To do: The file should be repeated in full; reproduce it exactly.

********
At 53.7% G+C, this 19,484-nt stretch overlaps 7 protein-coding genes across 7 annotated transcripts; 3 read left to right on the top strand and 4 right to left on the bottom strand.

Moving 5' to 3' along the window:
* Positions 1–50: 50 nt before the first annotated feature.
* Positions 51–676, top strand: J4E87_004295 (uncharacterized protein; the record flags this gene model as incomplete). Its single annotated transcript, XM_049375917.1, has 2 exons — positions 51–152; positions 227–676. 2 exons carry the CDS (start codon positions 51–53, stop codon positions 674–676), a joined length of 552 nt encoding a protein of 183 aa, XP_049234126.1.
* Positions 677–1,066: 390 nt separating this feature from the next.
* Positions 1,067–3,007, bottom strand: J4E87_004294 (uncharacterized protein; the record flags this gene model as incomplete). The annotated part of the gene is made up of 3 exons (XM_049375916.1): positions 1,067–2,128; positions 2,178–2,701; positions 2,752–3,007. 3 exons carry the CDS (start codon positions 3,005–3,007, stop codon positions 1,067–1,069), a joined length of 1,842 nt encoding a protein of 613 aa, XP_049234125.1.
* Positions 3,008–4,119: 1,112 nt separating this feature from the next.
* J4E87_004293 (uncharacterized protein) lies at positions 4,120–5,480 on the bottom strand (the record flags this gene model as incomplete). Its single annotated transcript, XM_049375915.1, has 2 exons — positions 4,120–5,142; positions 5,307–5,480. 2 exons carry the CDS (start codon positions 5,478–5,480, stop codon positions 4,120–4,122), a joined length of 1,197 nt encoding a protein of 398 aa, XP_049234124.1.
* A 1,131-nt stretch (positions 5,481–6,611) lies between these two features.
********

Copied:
At 53.7% G+C, this 19,484-nt stretch overlaps 7 protein-coding genes across 7 annotated transcripts; 3 read left to right on the top strand and 4 right to left on the bottom strand.

Moving 5' to 3' along the window:
* Positions 1–50: 50 nt before the first annotated feature.
* Positions 51–676, top strand: J4E87_004295 (uncharacterized protein; the record flags this gene model as incomplete). Its single annotated transcript, XM_049375917.1, has 2 exons — positions 51–152; positions 227–676. 2 exons carry the CDS (start codon positions 51–53, stop codon positions 674–676), a joined length of 552 nt encoding a protein of 183 aa, XP_049234126.1.
* Positions 677–1,066: 390 nt separating this feature from the next.
* Positions 1,067–3,007, bottom strand: J4E87_004294 (uncharacterized protein; the record flags this gene model as incomplete). The annotated part of the gene is made up of 3 exons (XM_049375916.1): positions 1,067–2,128; positions 2,178–2,701; positions 2,752–3,007. 3 exons carry the CDS (start codon positions 3,005–3,007, stop codon positions 1,067–1,069), a joined length of 1,842 nt encoding a protein of 613 aa, XP_049234125.1.
* Positions 3,008–4,119: 1,112 nt separating this feature from the next.
* J4E87_004293 (uncharacterized protein) lies at positions 4,120–5,480 on the bottom strand (the record flags this gene model as incomplete). Its single annotated transcript, XM_049375915.1, has 2 exons — positions 4,120–5,142; positions 5,307–5,480. 2 exons carry the CDS (start codon positions 5,478–5,480, stop codon positions 4,120–4,122), a joined length of 1,197 nt encoding a protein of 398 aa, XP_049234124.1.
* A 1,131-nt stretch (positions 5,481–6,611) lies between these two features.